In the summer of 2001, New York college student Tyler (Robert
Pattinson, The Twilight Saga) is still feeling lost from the
tragedy that has strained his relationship with his father when
he meets Ally (Emilie de Ravin, TV's "Lost"), a girl
who understands his pain. The last thing Tyler's looking for
is love, but through their passionate relationship, he finds
new possibilities for happiness. It's an unforgettable story
about the power of the heart, the strength of family, and the
importance of treasuring every day of one's life.
Robert Pattinson may be known to many as the vampire Edward Cullen, but before his Twilight days, Robert was the star of indie dramas like How to Be (2008) and Little Ashes (2008). So it really isnít surprising that Robert has chosen to return to the genre for his first film outside Twilight- in fact not just starring in it, but also serving as executive producer of this romantic drama. ďRemember MeĒ is the title, though its significance only becomes apparent in the final moments of the film.
These final moments, its twist ending as some may call it, is quite simply unexpected. It doesnít just sneak up on it so much as it pounces on you- and for this very reason, demands a repeat viewing just to appreciate the little details in the script by Will Fetters that you may have missed the first time round. Believe me, once you do, youíll realise how beautifully drawn this film actually is, and the attention that director Allen Coulter has lavished on it to make sure that it is worth the weight of its ending.
Many have found fault with it and called it emotionally manipulative- but this reviewer will readily admit that he found it especially poignant. To think about it, it is precisely because of how unexpected it is that people have found the ending so frustrating, but hey isnít life unpredictable that way? Donít worry, there are no spoilers here, just a word of advice to keep your mind open and let the film take you on its emotional journey.
That journey is the whirlwind, heady romance between twenty-something New Yorker Tyler Hawkins (Robert Pattinson) and Ally Craig (Emilie de Ravin), a schoolmate he dates after being put up to a bet by his roommate Aidan (Tate Ellington). Allyís father is the hard-ass sergeant Neil (Chris Cooper) who arrests Tyler after he steps in to help some musicians in a fight. Dating his unsuspecting daughter was supposedly payback, but of course Tyler will eventually fall in love with Ally.
But ďRemember MeĒ is more than just another teen romance- it is also about the lives of Tyler and Ally, two broken individuals who find solace in each otherís company. Tyler lives in the shadow of his older brotherís suicide, caring for his quiet sister Caroline (Ruby Jerins) and filled with pent-up anger at his emotionally distant father Charles (Pierce Brosnan). Ally, on the other hand, lives alone with her protective dad after her mother was shot point blank on the platform on a subway station right in front of her.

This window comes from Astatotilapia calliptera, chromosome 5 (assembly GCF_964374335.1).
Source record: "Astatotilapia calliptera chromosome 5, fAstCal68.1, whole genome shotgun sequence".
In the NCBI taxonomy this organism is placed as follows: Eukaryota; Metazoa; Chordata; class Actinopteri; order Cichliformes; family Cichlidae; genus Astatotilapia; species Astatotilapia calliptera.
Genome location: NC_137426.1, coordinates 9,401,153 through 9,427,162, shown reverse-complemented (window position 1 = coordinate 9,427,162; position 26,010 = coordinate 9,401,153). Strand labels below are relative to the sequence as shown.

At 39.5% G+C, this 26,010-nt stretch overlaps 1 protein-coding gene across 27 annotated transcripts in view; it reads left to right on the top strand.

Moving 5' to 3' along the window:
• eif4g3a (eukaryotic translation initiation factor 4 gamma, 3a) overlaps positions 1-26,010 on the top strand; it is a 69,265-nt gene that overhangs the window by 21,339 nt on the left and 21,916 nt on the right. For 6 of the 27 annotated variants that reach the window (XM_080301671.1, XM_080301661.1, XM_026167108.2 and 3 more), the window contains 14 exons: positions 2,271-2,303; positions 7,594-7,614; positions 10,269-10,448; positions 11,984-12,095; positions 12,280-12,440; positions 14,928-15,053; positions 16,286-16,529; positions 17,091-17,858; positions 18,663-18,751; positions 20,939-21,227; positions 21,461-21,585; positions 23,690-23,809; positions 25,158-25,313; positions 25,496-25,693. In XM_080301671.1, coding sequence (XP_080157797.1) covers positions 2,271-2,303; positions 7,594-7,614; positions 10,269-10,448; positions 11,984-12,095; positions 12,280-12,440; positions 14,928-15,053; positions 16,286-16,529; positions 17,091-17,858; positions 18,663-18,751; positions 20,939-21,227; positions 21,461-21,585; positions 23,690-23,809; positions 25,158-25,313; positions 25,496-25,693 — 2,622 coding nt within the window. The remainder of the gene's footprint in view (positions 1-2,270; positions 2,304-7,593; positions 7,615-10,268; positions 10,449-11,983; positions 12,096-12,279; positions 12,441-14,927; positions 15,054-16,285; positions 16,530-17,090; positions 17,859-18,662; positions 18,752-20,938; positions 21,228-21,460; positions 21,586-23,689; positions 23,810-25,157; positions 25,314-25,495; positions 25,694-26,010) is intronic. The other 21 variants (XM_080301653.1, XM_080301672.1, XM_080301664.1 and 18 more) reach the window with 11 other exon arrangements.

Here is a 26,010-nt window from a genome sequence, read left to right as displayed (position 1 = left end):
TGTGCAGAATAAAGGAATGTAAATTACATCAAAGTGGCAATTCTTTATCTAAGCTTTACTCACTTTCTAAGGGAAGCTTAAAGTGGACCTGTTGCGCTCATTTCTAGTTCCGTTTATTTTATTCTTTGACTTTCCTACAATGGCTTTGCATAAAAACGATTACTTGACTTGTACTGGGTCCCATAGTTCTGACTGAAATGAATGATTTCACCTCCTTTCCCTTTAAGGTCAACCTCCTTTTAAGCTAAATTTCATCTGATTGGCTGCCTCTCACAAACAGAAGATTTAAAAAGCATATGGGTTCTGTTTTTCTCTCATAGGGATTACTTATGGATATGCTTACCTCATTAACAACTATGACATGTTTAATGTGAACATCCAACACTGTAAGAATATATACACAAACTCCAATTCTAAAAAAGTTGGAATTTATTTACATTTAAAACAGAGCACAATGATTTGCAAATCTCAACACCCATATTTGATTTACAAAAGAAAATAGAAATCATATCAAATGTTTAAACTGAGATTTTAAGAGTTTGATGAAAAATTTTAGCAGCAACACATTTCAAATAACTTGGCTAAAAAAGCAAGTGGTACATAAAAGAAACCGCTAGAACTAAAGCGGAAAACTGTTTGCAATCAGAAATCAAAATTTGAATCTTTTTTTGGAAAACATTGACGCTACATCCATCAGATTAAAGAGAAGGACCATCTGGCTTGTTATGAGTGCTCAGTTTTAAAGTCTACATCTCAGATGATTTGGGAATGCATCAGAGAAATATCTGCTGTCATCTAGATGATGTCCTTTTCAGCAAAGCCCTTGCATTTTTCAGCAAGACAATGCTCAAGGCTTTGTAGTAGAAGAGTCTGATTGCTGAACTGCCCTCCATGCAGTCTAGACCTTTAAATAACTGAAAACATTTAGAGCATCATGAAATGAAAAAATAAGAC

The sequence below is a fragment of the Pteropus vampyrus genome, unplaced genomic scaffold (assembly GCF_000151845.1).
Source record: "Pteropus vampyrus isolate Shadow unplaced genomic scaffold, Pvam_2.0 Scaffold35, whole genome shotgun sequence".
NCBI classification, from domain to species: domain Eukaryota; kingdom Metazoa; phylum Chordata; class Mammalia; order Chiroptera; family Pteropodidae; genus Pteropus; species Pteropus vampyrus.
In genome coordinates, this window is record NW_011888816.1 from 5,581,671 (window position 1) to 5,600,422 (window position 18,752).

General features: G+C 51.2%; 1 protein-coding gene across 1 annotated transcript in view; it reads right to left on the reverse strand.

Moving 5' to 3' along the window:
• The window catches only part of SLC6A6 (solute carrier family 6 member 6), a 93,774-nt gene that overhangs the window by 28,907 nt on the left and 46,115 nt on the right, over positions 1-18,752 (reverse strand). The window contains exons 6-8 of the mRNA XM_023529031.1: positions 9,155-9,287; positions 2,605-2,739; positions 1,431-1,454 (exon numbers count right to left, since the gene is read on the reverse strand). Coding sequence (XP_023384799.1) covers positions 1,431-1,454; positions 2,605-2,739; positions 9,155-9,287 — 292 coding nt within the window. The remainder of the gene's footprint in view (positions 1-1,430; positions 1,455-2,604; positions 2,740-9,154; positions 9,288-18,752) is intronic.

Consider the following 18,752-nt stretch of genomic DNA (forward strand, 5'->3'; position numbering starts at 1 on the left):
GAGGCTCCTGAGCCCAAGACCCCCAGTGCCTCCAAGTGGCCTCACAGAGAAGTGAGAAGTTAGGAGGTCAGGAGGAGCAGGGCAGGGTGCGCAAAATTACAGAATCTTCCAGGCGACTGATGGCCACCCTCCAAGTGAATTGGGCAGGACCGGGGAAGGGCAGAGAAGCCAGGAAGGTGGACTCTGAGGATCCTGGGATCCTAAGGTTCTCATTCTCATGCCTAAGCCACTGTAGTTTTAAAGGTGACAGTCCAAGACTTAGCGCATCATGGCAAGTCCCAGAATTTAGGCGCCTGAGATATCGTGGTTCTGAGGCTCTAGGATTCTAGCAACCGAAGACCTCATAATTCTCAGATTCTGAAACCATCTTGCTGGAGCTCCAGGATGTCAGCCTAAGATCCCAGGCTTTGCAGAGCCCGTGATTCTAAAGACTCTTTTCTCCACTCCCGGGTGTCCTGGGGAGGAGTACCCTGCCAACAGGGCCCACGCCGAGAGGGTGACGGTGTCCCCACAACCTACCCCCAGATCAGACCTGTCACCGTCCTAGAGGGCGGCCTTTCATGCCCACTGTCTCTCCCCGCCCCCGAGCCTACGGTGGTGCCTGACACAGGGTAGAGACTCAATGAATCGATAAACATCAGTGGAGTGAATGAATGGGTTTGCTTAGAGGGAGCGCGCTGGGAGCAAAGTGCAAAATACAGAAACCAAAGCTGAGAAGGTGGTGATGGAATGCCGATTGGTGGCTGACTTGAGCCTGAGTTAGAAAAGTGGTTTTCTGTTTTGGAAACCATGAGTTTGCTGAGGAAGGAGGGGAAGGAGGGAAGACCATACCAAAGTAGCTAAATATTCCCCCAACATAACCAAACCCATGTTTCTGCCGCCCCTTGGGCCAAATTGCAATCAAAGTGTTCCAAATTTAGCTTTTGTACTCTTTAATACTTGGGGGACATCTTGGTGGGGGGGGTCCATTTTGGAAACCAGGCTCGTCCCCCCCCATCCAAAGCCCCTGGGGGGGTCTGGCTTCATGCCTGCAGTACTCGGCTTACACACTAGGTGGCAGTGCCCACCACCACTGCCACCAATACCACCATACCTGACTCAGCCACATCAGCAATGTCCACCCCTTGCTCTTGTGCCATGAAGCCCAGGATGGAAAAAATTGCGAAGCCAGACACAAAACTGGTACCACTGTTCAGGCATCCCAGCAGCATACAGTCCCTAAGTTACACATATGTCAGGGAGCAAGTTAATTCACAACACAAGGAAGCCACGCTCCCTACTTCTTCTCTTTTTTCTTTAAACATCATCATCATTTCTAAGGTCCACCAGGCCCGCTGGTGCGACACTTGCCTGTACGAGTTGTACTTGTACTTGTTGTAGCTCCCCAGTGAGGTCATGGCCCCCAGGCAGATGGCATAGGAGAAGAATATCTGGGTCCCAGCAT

While its premise may not spring many surprises (right till the very end), Allen Coulter approaches the material with utmost respect and dignity for the situations and predicaments that his characters are in, never attempting to trivialise or condescend but taking care to make sure that they always feel authentic. He also deliberately paces the movie so his audience can identify and empathise with his characters, especially Tyler and his sister Caroline. Indeed, their brother-sister bond is particularly touching, and one can almost feel Tylerís indignation when he vents his anger at Carolineís classmates who have repeatedly bullied and taunted her.
The rawness of the emotions portrayed are enough to hook you in, just as the all-round excellent performances from its solid ensemble cast. Pierce Brosnan, Chris Cooper and Lena Olin are all uniformly excellent in their supporting roles, while Ruby Jerins often steals the show playing the vulnerable sister. But all eyes are of course on Pattinsonís first post-Twilight role and he does not disappoint. Freed from playing a character literally bound by the confines of the book, here he is allowed to define Tyler his own way and does a bravely commendable job portraying his characterís insecurities and anxieties.
And perhaps it is precisely because of our own insecurities and anxieties that we fail to appreciate the beauty of the filmís ending, that puts into perspective so plainly and so swiftly the significance and the insignificance of each moment that makes up our lives. By the time the ending rolls around, youíll not only come to understand the meaning of the title of the film, youíll also feel the magnitude of this very shocker.
SPECIAL FEATURES :
The Dolby Digital 2.0 offers decent stereo effects for a mostly talky picture. Picture is clear without any visible flaws.
by Gabriel Chong
on 7 Jul 2010